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Freud and dreams The thoughts of Freud and association of dreams - Essay Example

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This paper highlights contributions of the psychoanalytic pioneer-Sigmund Freud (1856-1939)-to developmental psychology. Although more than a generation apart, his life crossed in a way that left the younger man feeling a deep sense of intellectual continuity with the investigative spirit of his predecessor…
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Freud and dreams The thoughts of Freud and association of dreams
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Download file to see previous pages A theme of the paper is that the great contributor gave central importance to understanding individual meaning. He also addressed the challenges of understanding increasing developmental complexity, although neither acknowledged the challenge in these terms. The latter consideration frames a portrayal of the limitations of the ideas of each from our contemporary perspective. A final section of the paper looks to the future, invoking the creative spirit of these scientific ancestors as part of today's living history. I ask what the approaches of Freud offer us as we address the challenges of increasing complexity and seek new developmental advances in the 21st century.
Freud's living contributions draw our attention to the meaning of individual experience. They tell us that much about the course of human development and its vicissitudes can be described in terms of lawful principles; priority, however, must be given to investigating individuality. In the discussion that follows in this paper, I shall emphasize Freud's influence on some key trends in today's developmental psychology, giving only brief mention to the history of child development between Freud's time and ours. It is hoped, however, that engaging in this kind of "back-to-the-future" journey will provide us with both pleasure and some fresh insights.
Freud was a p
Freud was a practicing clinician who learned early that variations in private meaning cannot be taken for granted. Related to this point is another straightforward one, which, like the first, continues to permeate our developmental dialectics even today. This concerns the reality of psychic life and the assertion that understanding an individual's unique life and living perspective is worthy of both study and therapeutic attention. Strong contemporary statements of both points for developmental psychology can be seen in Bruner (2000) and in Stern (2003).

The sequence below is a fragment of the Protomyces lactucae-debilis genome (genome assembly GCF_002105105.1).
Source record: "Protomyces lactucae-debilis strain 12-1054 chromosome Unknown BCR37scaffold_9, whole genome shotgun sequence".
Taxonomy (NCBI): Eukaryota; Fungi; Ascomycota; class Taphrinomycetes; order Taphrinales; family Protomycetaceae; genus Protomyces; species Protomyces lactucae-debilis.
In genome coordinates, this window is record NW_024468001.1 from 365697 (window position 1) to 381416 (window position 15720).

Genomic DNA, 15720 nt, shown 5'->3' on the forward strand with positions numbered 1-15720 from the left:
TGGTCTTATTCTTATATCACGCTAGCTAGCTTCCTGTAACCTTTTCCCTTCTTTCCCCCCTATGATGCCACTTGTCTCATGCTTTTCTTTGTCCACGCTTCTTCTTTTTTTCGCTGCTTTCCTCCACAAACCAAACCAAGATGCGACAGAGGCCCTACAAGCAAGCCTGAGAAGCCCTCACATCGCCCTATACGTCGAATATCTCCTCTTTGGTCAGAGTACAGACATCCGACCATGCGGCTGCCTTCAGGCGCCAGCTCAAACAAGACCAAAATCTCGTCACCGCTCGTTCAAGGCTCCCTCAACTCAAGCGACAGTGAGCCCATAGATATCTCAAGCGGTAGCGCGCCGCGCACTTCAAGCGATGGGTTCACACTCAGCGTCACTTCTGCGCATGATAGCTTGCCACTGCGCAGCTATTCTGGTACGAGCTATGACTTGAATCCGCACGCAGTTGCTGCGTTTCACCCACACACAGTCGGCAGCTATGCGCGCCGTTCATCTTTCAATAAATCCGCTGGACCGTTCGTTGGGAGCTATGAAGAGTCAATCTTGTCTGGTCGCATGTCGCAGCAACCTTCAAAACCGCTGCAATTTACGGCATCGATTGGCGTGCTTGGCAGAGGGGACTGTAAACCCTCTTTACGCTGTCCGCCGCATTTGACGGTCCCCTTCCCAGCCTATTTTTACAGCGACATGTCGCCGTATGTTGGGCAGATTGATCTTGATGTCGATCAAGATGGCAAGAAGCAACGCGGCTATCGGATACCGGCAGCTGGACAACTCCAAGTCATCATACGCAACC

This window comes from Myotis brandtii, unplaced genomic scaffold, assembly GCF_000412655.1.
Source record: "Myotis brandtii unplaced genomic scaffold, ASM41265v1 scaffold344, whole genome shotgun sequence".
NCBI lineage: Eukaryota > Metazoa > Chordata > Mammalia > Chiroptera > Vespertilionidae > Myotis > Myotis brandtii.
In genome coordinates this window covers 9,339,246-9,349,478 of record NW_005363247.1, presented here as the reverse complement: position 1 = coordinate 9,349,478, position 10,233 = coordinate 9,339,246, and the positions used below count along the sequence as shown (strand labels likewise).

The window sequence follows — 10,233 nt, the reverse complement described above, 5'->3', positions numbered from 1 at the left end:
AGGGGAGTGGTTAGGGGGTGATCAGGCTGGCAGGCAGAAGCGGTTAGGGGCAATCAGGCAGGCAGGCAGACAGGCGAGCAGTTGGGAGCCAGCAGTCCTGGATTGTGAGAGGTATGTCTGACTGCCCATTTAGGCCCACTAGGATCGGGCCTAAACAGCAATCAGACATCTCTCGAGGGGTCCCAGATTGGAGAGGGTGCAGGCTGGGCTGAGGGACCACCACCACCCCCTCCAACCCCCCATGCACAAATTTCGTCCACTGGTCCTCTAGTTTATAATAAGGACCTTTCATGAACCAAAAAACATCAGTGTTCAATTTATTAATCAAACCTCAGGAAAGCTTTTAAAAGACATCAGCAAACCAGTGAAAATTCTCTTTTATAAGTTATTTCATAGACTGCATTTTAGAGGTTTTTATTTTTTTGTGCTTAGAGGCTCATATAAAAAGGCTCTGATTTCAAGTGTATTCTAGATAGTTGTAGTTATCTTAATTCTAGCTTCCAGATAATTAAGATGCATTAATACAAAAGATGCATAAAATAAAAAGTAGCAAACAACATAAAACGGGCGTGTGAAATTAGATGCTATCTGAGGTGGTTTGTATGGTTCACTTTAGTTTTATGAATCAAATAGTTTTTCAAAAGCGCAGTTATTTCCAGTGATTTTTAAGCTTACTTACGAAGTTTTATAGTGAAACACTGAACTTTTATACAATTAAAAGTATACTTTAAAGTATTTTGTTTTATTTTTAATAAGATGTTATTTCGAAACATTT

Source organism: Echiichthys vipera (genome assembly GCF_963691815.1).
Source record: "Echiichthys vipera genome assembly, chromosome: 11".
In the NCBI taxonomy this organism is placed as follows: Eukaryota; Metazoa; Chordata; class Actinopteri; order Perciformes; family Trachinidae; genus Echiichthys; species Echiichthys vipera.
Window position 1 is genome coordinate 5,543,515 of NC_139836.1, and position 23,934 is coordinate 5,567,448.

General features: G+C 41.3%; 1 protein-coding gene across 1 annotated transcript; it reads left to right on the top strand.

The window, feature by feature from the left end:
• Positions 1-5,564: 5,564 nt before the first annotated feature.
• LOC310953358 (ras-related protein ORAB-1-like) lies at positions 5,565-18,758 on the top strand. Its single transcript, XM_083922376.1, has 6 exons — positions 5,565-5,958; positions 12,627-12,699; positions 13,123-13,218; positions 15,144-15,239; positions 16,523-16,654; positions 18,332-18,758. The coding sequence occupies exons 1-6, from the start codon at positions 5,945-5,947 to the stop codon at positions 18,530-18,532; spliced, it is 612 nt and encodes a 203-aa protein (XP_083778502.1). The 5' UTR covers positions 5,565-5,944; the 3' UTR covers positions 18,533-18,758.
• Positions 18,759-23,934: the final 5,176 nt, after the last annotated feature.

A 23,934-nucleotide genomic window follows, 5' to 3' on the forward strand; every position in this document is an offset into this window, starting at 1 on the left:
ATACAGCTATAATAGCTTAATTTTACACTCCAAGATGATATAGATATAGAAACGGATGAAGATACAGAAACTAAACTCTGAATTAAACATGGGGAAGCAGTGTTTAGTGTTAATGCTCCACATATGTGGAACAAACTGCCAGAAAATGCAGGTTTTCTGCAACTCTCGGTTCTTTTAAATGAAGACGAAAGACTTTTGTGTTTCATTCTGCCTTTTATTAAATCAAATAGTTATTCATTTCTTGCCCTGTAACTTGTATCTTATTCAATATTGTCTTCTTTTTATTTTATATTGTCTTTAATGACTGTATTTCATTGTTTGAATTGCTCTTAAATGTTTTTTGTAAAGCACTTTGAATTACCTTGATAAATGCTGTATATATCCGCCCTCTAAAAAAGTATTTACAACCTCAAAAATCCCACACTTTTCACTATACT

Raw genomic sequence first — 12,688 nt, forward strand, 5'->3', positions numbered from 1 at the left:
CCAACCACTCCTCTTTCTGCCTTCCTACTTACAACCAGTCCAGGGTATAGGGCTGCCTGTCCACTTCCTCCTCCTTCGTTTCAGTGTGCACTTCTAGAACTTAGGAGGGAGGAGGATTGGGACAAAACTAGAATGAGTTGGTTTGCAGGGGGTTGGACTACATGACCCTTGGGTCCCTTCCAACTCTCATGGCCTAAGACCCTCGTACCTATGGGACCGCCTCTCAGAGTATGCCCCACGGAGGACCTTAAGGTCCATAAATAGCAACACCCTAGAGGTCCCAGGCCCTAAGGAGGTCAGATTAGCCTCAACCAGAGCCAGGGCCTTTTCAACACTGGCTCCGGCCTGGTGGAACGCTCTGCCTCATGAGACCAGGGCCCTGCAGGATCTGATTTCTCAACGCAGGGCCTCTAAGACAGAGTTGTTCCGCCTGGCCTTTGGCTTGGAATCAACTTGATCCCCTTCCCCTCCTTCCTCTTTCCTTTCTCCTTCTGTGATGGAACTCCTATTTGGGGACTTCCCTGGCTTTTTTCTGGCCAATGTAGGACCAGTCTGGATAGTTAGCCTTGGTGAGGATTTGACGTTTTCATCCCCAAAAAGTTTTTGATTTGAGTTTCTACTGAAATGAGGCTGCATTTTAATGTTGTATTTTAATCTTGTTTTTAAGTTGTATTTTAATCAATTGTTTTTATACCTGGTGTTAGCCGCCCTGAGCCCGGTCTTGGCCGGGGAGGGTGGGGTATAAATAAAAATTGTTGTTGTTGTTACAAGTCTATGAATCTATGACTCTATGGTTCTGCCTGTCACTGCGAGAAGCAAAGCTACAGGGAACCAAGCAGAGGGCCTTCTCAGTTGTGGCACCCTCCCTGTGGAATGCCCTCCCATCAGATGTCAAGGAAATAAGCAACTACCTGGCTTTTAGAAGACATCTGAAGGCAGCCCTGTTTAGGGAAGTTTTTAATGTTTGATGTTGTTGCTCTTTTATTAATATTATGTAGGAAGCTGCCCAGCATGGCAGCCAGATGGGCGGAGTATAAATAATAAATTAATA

Play offers a good way to begin taking a fresh look at Freud. We can envision Freud attending to the meaning of individual experience and theorizing in ways that are both simple and profound. Writing in 1920, Freud described observations of his 1 -year-old grandson who lived with him for some weeks. He commented that the child was not at all precocious in language development and frequently threw things away from himself-for example, in a corner or under a bed. On these occasions, the child often pronounced a long, drawn-out "Oooo"-an utterance that the child's mother and Freud agreed seemed to represent the German word fort (i.e., gone).
One day I made an observation. The child had a wooden reel with a piece of string tied round it. what he did was to hold the reel by the string and very skillfully throw it over the edge of his curtained cot, so that it disappeared into it, at the same time uttering his expressive "Oooo." He then pulled the reel out of the cot again by the string and hailed its reappearance with a joyful "Da" (there). This, then, was the complete game-disappearance and return. As a rule, one only witnessed its first act, which was repeated untiringly as the game in itself, for there is no doubt that the greater pleasure was attached to the second act. (Freud, 1920/2003a. p. 15)
Freud added a footnote to this work in which he documents a subsequent observation that seemed to confirm his ...Download file to see next pagesRead More
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